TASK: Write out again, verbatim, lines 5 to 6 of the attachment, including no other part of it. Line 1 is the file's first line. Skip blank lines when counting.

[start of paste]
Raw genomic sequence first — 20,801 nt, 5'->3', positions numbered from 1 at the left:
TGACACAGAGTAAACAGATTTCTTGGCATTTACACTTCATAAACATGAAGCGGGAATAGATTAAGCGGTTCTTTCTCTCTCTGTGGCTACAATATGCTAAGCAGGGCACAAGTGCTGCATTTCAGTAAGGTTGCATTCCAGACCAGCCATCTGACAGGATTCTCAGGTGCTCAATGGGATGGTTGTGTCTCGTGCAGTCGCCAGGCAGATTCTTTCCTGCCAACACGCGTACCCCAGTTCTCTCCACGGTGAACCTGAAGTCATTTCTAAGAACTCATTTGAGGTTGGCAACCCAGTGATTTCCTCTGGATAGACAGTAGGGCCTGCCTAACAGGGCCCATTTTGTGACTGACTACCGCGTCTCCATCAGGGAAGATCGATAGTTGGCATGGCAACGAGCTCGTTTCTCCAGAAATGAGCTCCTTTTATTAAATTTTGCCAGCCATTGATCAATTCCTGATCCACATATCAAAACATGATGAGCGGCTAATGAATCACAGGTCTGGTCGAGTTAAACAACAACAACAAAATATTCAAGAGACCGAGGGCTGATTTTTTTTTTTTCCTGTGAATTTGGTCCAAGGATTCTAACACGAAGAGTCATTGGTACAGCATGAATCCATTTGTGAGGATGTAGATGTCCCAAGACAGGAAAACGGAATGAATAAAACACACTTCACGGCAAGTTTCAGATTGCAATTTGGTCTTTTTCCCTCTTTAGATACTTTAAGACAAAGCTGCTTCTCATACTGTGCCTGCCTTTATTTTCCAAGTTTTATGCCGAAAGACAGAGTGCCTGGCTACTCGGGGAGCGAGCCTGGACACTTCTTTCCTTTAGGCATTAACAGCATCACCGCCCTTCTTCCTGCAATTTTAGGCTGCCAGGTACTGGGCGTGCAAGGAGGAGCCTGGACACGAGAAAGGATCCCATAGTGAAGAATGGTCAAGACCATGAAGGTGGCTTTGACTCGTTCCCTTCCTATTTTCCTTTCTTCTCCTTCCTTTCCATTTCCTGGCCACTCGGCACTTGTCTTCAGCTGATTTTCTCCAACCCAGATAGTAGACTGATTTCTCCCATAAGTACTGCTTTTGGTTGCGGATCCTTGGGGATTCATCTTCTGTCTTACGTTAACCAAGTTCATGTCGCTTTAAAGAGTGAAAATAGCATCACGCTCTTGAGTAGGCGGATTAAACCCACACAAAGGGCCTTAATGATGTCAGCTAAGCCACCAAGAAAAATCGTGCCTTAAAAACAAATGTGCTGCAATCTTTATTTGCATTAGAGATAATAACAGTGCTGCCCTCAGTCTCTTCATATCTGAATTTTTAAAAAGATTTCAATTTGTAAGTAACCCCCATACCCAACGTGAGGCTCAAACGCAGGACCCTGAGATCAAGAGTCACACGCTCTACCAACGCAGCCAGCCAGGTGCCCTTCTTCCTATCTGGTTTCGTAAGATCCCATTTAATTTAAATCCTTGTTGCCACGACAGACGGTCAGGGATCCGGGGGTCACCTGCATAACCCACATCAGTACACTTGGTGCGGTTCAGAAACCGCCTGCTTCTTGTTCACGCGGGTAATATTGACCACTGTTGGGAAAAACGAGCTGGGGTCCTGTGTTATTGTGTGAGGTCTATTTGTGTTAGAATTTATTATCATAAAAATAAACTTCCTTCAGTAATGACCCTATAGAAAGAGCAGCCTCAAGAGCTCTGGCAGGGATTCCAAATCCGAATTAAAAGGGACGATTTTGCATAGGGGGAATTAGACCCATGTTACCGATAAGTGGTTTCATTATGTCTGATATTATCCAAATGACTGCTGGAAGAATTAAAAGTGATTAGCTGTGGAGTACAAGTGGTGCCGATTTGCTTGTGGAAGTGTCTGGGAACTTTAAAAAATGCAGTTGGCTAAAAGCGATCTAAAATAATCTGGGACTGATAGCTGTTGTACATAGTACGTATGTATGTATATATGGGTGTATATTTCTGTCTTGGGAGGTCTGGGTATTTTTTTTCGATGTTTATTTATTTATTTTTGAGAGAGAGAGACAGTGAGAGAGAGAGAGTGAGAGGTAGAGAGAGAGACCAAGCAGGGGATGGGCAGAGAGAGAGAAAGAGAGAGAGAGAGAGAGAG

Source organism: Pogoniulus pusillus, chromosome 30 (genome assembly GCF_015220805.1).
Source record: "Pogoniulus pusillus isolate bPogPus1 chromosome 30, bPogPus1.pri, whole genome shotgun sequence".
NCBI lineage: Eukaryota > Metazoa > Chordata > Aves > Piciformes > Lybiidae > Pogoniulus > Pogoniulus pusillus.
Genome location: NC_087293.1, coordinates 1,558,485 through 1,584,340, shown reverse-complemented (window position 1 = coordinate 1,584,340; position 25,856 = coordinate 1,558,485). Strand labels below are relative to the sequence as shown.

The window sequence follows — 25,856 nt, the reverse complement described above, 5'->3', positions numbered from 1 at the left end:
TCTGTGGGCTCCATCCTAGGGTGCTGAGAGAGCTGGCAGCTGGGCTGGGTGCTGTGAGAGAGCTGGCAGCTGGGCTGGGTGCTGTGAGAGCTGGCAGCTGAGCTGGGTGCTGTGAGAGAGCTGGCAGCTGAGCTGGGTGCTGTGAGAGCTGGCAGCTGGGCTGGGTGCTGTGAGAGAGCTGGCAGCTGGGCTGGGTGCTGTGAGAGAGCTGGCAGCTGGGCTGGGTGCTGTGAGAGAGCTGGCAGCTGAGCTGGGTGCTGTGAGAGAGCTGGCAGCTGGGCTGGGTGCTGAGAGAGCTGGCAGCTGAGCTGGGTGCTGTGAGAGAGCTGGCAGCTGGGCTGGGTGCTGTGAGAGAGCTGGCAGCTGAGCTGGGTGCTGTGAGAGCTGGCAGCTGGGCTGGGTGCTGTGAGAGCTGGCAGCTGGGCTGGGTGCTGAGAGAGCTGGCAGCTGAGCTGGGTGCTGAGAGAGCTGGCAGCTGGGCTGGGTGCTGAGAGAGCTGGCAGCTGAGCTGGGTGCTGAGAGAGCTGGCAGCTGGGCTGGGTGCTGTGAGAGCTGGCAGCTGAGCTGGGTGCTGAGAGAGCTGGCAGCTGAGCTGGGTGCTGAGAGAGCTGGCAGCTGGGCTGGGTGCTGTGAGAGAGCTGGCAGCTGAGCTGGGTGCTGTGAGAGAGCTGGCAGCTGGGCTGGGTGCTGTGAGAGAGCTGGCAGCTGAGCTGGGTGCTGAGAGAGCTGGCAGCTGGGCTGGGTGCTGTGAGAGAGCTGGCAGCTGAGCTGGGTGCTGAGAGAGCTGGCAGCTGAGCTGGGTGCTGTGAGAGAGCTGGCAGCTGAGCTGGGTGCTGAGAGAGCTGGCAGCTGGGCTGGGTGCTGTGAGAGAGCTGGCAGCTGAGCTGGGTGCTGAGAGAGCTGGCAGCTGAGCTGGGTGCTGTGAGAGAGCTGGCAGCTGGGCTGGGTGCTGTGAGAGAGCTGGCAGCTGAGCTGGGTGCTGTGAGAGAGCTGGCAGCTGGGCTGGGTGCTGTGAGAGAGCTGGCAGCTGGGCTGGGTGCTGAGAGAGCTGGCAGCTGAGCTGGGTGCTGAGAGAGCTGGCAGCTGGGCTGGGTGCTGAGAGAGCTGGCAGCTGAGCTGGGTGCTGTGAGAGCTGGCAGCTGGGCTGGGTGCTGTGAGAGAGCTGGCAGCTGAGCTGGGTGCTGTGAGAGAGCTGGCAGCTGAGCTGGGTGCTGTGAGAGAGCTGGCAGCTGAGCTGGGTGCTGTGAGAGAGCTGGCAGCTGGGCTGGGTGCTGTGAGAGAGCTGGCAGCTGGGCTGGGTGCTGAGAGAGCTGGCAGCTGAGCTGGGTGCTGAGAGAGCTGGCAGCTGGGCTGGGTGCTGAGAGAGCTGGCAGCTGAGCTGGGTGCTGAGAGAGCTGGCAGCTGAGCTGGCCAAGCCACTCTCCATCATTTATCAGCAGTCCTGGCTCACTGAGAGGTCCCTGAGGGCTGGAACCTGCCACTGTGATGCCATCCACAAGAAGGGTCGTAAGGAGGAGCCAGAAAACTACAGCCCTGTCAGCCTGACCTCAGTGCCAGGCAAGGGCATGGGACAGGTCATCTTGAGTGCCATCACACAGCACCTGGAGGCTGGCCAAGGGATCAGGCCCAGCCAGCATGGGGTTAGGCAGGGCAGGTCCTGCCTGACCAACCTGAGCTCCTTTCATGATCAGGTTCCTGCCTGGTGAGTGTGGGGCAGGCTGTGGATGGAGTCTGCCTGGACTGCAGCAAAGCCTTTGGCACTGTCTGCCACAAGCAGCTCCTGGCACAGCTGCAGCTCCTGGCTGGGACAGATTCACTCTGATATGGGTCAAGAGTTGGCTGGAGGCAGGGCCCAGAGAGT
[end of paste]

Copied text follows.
NCBI lineage: Eukaryota > Metazoa > Chordata > Aves > Piciformes > Lybiidae > Pogoniulus > Pogoniulus pusillus.
Genome location: NC_087293.1, coordinates 1,558,485 through 1,584,340, shown reverse-complemented (window position 1 = coordinate 1,584,340; position 25,856 = coordinate 1,558,485). Strand labels below are relative to the sequence as shown.